Set a webhook according to
pointing to


Set a webhook according to
pointing to


Set a webhook according to
pointing to


A Github-like webhook shell script can be downloaded at
whereas please see the following links about how to install and use it

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Pulling Periodically

If you cannot set a webhook, then you might want to configure the repository being pulled periodically.

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Agile Testing out of the Box

There is a basic principle in agile testing: Every file change is associated with one or multiple tests. The tests can be different for the various environments (development, staging, production). For example when the Yanel README.txt file is being changed, then various tests should be done, e.g.:

  • A spell checker should be applied
  • A person should check whether the instructions actually make sense

Let's assume, that all code files of your project are associated with tests. If now a developer is pushing changes - i.e. "storing an updated version of some files in the repository" - Yulup will conduct all automatic tests. And it will list all relevant tests that need to be done manually.

Of course things are more complicated behind the scenes. But as always the basic principle is very simple :-)

Start now associating tests with the source files inside your repository and learn how to do that by reading the following sections.

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Meta Files

Set Associations directly in Yulup instead of using meta files.
The easiest way to start to associate code files with tests needs no technical knowledge: After a code file has been added to or changed in the repository, it will be listed in Yulup within the 'Changes'. There you can connect it with any available test.

If you want to use meta files, please read on.

Files inside the code repository are associated with tests (automatic and manual) by creating meta files containing references accordingly.

Some examples are:

Looking at the examples, you will notice that each code file (e.g. is mapped onto a meta file by adding a suffix '_cd.xml' (e.g. UserRegistrationResource.java_cd.xml).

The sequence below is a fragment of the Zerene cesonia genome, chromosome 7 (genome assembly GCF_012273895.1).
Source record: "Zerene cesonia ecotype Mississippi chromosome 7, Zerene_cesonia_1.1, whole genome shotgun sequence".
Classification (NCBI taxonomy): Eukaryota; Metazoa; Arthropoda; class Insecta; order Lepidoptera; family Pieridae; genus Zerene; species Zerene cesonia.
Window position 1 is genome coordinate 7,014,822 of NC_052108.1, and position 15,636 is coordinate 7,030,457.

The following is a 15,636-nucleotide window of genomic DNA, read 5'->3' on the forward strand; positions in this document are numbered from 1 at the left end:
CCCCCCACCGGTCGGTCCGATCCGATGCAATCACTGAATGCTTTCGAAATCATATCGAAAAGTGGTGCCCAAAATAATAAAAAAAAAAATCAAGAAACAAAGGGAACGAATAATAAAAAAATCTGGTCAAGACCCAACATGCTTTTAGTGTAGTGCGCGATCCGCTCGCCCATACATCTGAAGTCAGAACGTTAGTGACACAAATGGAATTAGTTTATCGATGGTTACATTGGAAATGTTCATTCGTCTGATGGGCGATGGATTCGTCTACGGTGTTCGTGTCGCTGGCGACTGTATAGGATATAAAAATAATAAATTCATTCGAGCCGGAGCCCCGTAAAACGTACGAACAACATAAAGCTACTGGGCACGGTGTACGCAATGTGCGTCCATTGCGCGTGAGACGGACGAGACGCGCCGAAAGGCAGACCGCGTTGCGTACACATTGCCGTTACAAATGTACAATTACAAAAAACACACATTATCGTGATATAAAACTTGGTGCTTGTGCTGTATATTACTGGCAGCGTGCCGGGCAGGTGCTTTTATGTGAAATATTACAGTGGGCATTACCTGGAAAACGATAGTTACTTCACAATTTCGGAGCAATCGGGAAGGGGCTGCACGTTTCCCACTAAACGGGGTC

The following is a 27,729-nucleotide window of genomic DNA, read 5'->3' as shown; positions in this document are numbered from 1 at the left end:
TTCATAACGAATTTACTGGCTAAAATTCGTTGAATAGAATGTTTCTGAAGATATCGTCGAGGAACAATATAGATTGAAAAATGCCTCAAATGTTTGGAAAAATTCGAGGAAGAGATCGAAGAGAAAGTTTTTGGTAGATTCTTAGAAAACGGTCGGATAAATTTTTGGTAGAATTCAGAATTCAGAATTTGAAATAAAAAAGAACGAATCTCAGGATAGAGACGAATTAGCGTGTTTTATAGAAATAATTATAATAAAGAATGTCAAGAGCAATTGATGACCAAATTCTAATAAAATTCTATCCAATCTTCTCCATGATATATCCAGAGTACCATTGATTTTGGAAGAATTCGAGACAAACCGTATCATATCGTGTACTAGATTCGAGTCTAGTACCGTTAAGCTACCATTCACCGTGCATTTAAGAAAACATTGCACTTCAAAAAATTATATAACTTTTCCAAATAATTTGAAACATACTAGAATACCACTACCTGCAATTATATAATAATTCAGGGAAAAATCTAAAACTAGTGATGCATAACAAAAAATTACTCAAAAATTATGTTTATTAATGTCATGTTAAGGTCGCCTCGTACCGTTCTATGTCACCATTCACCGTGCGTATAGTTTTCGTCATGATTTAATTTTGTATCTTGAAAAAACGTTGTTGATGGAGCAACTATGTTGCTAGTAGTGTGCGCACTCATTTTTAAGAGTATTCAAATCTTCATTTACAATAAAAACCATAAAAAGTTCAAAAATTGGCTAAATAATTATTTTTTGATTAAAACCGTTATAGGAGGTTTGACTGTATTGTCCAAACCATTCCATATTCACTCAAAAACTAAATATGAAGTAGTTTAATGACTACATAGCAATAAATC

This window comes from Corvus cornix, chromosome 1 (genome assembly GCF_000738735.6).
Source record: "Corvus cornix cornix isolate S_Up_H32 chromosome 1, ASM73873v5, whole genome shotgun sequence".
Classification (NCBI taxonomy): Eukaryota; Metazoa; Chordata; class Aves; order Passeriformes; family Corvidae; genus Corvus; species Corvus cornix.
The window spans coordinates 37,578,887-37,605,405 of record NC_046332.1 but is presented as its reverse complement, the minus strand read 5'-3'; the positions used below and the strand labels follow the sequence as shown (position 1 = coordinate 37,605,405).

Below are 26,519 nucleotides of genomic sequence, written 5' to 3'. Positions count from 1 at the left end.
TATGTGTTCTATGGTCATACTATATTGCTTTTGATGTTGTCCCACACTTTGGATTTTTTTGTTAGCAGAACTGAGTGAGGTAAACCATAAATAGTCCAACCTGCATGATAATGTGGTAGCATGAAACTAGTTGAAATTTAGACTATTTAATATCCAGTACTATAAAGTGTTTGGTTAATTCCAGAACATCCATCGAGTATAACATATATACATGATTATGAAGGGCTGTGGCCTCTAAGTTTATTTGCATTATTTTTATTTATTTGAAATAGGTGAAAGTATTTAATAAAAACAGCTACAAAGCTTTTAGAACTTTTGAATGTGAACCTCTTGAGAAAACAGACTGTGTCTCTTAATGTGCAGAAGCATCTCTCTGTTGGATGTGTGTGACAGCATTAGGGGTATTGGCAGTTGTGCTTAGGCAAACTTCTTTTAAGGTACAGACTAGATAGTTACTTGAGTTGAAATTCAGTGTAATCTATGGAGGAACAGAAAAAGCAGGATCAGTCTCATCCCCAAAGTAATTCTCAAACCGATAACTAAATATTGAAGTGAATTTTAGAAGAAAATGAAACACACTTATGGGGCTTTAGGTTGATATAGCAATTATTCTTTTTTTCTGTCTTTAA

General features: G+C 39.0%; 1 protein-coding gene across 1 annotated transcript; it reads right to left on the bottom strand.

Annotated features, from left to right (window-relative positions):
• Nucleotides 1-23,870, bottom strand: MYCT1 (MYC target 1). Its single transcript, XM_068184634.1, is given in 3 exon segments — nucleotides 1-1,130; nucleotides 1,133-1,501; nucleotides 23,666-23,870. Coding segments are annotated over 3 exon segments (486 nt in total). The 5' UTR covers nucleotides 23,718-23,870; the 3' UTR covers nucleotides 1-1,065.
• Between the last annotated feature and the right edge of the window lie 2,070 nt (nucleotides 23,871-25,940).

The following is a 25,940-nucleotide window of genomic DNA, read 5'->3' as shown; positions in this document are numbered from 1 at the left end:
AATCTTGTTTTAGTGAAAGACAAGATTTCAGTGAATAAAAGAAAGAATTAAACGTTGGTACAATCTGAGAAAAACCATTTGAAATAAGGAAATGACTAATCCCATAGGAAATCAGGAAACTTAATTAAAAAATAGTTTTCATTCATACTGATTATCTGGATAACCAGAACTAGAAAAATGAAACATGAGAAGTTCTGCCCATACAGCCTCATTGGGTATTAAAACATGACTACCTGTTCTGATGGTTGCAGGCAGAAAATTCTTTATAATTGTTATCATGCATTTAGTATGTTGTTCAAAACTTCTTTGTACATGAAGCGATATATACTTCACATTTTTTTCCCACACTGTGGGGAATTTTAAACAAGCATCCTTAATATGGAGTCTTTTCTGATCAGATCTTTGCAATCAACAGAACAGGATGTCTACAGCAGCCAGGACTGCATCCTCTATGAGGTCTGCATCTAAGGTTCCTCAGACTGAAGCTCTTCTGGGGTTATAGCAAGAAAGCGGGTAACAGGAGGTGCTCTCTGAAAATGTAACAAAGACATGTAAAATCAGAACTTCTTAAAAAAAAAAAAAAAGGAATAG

Instead of mapping each code file onto a meta file, you can also use patterns by using a meta map file. Here is an example inside the Yanel code repository:

As you can see, this way, all html files (e.g. testing-framework.html) are mapped onto the same meta file: If there is a 1-to-1 mapping as described above, then the patterns of the meta map won't be checked and applied.

The meta files (and the meta map) can be located

  • either inside the code repository itself, whereas by convention the meta files need to be located inside a directory called '.wyona-continuous', see for example
  • or inside Yulup, see for example

Meta files can also be generated dynamically using java, which allows dynamic parameterisation, e.g.

To achieve this you have to implement the class com.wyona.yanel.​impl.resources.​github.Meta

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Automatic Tests / Workers

A worker is a virtual server instance where your automatic tests will be executed within a safe environment.

See for example a junit test.

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Deployment Environments

For each project you can configure various deployment environments. Yulup currently supports

  • Production/Live
  • Staging
  • Testing/Development
When all automatic tests are successful (or no automatic tests exist), then the testing environment gets updated automatically, such that manual tests can be performed, too. This is done by adding a shell script '' to the folder '.wyona-continuous/scripts'.

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Create Release or/and Automatic Deployment

When all tests of a change are successful, then you can create a new release or/and do an automatic deployment. This is done by adding a shell script '' to the folder '.wyona-continuous/scripts', see for example Yanel.

If a project is based on multiple code repositories, then you can set a flag for one or more repositories in order to determine which shell script(s) should be triggered.

Challenging examples:

  • Additional Reverse Proxy configuration, e.g. new specific URLs will be introduced which are not within the existing URL space
  • Replacement of backend implementation, e.g. data repository will be replaced